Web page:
Regional Environmental Change

, Volume 17, Issue 4, pp 1017–1028 | Cite as

Social and cultural issues raised by climate change in Pacific Island countries: an overview

  • Tony WeirEmail author
  • Liz Dovey
  • Dan Orcherton
Original Article


Climate-related disasters such as tropical cyclones, floods and droughts are not new to Pacific Islanders, who have developed customary or ‘traditional’ practices to enable communities to adapt and recover from such hazards. Some of these practices have been degraded and some assisted by modernisation. Through their effects on the island environment, these hazards have a range of socio-economic impacts on food (fisheries and crops) and water supply, tourism, and coastal buildings and infrastructure. The varied impacts of climate change not only exacerbate those hazards but also raise new threats, such as sea level rise and ocean acidification, that have no precedent in the past 500 years, and for which there are therefore no traditional adaptations, although Pacific innate ingenuity and resilience remains strong. These issues are particularly acute for the low-lying atoll countries whose continued existence is threatened by sea level rise, but also affect those that live on higher islands in coastal settlements, where most of their population is concentrated. Climate change thus sharpens social and cultural issues of equity (reflecting disparities in location, income, education, gender, health and age), made even more acute by increased levels of voluntary or forced migration within, and even more so beyond, island country boundaries. Consequently, many islanders see climate change as a moral challenge to the richer countries to reduce their greenhouse gas emissions that are causing the problem.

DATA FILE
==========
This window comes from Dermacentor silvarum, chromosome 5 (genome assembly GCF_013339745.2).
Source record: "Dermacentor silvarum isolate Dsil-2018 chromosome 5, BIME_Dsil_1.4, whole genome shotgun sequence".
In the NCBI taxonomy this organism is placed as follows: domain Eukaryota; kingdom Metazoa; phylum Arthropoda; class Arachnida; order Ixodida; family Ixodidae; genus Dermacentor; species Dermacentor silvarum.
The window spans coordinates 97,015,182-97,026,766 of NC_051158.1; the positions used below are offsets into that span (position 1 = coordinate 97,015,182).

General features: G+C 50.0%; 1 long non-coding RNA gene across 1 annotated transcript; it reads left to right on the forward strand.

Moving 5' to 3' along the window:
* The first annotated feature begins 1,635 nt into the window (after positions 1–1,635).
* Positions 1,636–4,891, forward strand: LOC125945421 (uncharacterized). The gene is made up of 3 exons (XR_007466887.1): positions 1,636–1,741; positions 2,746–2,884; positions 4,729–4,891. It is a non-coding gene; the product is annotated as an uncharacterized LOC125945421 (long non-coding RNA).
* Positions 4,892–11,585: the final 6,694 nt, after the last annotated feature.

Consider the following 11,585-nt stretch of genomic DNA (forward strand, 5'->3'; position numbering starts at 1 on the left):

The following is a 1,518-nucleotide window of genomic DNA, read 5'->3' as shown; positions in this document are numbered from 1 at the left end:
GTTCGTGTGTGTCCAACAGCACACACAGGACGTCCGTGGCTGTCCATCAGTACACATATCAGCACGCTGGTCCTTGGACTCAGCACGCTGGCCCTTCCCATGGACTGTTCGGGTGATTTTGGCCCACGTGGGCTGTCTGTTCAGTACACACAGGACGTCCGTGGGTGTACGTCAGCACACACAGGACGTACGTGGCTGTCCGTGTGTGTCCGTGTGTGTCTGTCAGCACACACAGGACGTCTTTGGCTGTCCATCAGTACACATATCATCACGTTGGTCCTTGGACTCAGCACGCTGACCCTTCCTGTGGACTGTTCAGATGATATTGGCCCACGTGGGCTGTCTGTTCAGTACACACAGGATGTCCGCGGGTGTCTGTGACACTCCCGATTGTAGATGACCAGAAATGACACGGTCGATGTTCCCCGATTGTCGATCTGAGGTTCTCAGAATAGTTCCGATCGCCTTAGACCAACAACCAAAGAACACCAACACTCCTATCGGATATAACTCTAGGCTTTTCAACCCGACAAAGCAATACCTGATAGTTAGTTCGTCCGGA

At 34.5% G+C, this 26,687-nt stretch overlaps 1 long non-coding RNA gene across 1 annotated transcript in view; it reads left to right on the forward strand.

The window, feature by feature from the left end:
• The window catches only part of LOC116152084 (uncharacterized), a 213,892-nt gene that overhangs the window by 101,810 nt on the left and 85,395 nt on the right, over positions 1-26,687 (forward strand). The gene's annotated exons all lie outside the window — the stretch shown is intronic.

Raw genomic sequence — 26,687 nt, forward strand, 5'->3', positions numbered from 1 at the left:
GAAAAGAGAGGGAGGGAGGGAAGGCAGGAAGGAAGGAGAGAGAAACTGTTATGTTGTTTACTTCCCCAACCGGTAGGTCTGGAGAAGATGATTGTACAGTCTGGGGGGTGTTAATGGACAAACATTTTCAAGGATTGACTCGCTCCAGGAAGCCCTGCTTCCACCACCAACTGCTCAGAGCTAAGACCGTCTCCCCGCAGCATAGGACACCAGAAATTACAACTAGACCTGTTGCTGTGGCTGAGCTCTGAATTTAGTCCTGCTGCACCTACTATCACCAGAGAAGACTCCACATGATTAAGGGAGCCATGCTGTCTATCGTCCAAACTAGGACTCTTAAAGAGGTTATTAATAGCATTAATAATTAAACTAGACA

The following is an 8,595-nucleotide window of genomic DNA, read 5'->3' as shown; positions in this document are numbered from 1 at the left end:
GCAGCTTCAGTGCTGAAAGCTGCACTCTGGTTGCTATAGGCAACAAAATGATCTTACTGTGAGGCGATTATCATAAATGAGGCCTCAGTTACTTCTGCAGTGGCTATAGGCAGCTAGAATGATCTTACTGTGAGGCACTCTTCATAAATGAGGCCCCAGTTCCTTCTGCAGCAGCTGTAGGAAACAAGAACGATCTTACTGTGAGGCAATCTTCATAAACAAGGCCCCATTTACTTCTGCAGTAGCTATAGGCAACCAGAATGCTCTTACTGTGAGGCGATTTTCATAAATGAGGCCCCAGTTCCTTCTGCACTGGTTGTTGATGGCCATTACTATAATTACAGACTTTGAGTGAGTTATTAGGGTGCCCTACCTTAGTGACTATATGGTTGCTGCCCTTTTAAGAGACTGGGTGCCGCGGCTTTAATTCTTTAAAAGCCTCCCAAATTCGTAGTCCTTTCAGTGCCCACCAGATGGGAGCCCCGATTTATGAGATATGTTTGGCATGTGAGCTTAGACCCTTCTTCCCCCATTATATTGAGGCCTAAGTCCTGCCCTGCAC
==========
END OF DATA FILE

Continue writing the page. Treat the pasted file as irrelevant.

Climate change Pacific Islands Small islands Social impacts Adaptation 



This paper draws heavily on material TW and DO have used for teaching at the University of the South Pacific that LD has used for scholarship and teaching at SPREP and at the Australian National University, and on various presentations made by all the authors over the years, particularly those given by TW to the Pacific Youth Festival in 2009 and to the KLIMA2012 online conference, which was subsequently published in a Springer book (Weir and Orcherton 2013). We thank students and festival participants and an anonymous referee of KLIMA2012 for their helpful feedback to an earlier version. We also acknowledge the comments from two anonymous referees for Regional Environmental Change and thank those who have given us permission to use their photographs, notably NTNK Video of Kiribati and Dr. Mike Gosling.

Supplementary material

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Supplementary material 1 (PDF 96 kb)
10113_2016_1012_MOESM2_ESM.pdf (808 kb)
Supplementary material 2 (PDF 808 kb)
10113_2016_1012_MOESM3_ESM.pdf (79 kb)
Supplementary material 3 (PDF 78 kb)


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Copyright information

© Springer-Verlag Berlin Heidelberg 2016

Authors and Affiliations

  1. 1.Fenner School of Environment and SocietyAustralian National UniversityCanberraAustralia
  2. 2.Centre for Sustainable Technology and DevelopmentFiji National UniversityNabuaFiji

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